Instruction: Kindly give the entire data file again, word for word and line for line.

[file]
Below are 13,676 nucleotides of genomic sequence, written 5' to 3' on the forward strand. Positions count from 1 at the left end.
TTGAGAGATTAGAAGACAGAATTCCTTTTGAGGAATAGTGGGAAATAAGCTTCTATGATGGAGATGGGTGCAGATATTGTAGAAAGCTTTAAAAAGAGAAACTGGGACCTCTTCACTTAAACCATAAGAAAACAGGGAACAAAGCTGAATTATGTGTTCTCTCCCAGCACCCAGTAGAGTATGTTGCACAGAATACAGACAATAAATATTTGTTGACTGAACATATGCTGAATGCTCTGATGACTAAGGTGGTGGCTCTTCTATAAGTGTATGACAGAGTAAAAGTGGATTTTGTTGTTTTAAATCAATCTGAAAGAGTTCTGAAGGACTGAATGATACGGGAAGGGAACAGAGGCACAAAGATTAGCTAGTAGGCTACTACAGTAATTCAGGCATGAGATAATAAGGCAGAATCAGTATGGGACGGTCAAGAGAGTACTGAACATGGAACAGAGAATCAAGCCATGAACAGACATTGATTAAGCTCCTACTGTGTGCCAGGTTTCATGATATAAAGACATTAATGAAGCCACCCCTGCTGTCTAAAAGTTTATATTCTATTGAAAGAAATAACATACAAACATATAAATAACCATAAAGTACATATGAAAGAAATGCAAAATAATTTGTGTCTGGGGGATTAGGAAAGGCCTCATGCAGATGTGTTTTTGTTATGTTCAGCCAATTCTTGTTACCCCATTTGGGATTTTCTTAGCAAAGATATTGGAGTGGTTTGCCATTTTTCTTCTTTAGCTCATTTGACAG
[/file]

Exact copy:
Below are 13,676 nucleotides of genomic sequence, written 5' to 3' on the forward strand. Positions count from 1 at the left end.
TTGAGAGATTAGAAGACAGAATTCCTTTTGAGGAATAGTGGGAAATAAGCTTCTATGATGGAGATGGGTGCAGATATTGTAGAAAGCTTTAAAAAGAGAAACTGGGACCTCTTCACTTAAACCATAAGAAAACAGGGAACAAAGCTGAATTATGTGTTCTCTCCCAGCACCCAGTAGAGTATGTTGCACAGAATACAGACAATAAATATTTGTTGACTGAACATATGCTGAATGCTCTGATGACTAAGGTGGTGGCTCTTCTATAAGTGTATGACAGAGTAAAAGTGGATTTTGTTGTTTTAAATCAATCTGAAAGAGTTCTGAAGGACTGAATGATACGGGAAGGGAACAGAGGCACAAAGATTAGCTAGTAGGCTACTACAGTAATTCAGGCATGAGATAATAAGGCAGAATCAGTATGGGACGGTCAAGAGAGTACTGAACATGGAACAGAGAATCAAGCCATGAACAGACATTGATTAAGCTCCTACTGTGTGCCAGGTTTCATGATATAAAGACATTAATGAAGCCACCCCTGCTGTCTAAAAGTTTATATTCTATTGAAAGAAATAACATACAAACATATAAATAACCATAAAGTACATATGAAAGAAATGCAAAATAATTTGTGTCTGGGGGATTAGGAAAGGCCTCATGCAGATGTGTTTTTGTTATGTTCAGCCAATTCTTGTTACCCCATTTGGGATTTTCTTAGCAAAGATATTGGAGTGGTTTGCCATTTTTCTTCTTTAGCTCATTTGACAG